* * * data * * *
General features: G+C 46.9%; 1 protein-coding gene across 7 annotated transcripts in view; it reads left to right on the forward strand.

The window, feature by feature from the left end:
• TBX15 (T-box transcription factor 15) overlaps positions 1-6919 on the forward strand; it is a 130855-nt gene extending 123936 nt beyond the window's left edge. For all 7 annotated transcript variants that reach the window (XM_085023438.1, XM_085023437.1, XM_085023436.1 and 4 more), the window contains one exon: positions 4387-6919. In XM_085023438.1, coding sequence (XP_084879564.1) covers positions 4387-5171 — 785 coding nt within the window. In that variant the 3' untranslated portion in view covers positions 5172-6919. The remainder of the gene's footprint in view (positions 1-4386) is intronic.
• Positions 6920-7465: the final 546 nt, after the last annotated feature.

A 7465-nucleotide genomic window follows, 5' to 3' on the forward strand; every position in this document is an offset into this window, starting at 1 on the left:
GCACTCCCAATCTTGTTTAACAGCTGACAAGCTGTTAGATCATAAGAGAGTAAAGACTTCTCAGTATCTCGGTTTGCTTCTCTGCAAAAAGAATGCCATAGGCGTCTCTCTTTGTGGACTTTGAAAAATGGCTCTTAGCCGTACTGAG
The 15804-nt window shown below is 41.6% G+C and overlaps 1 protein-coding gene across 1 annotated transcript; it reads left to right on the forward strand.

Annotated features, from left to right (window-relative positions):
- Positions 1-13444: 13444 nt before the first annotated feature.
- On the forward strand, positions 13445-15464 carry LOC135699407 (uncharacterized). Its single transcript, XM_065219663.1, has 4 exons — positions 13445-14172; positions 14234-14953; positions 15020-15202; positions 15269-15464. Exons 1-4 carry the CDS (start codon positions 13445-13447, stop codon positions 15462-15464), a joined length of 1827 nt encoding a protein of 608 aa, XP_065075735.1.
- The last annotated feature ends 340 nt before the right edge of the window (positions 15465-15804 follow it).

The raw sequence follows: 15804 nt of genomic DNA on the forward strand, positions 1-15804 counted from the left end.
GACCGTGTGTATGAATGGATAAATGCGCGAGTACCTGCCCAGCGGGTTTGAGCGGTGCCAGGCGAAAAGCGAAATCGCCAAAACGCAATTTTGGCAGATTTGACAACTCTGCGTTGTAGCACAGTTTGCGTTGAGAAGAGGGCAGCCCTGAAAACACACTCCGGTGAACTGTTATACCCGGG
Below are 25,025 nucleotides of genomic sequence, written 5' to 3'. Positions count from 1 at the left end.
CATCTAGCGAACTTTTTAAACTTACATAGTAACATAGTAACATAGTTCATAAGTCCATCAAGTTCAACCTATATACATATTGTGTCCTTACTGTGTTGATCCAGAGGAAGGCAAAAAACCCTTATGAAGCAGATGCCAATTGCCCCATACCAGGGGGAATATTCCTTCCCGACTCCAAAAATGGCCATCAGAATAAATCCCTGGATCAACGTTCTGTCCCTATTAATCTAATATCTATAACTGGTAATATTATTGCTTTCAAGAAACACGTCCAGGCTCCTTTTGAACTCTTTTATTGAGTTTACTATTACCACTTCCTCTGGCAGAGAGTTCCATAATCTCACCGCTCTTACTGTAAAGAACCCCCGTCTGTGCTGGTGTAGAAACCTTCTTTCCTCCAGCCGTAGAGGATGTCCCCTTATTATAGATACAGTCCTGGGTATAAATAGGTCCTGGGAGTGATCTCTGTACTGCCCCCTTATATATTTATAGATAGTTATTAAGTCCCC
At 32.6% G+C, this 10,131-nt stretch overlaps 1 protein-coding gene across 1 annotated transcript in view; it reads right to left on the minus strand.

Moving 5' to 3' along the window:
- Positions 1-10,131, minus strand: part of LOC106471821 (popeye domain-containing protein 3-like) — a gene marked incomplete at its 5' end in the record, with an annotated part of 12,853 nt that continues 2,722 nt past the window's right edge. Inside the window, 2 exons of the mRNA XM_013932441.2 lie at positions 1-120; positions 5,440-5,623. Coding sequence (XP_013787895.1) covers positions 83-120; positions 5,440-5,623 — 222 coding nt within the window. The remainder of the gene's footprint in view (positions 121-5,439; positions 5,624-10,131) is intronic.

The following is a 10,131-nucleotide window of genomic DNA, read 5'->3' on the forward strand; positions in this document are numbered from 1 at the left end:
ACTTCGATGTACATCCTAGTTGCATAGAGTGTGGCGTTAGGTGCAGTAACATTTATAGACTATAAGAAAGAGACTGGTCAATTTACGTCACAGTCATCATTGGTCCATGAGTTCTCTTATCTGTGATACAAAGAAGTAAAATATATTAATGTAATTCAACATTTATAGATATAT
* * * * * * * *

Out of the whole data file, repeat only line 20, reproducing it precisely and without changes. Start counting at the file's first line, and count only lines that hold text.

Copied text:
ACTTCGATGTACATCCTAGTTGCATAGAGTGTGGCGTTAGGTGCAGTAACATTTATAGACTATAAGAAAGAGACTGGTCAATTTACGTCACAGTCATCATTGGTCCATGAGTTCTCTTATCTGTGATACAAAGAAGTAAAATATATTAATGTAATTCAACATTTATAGATATAT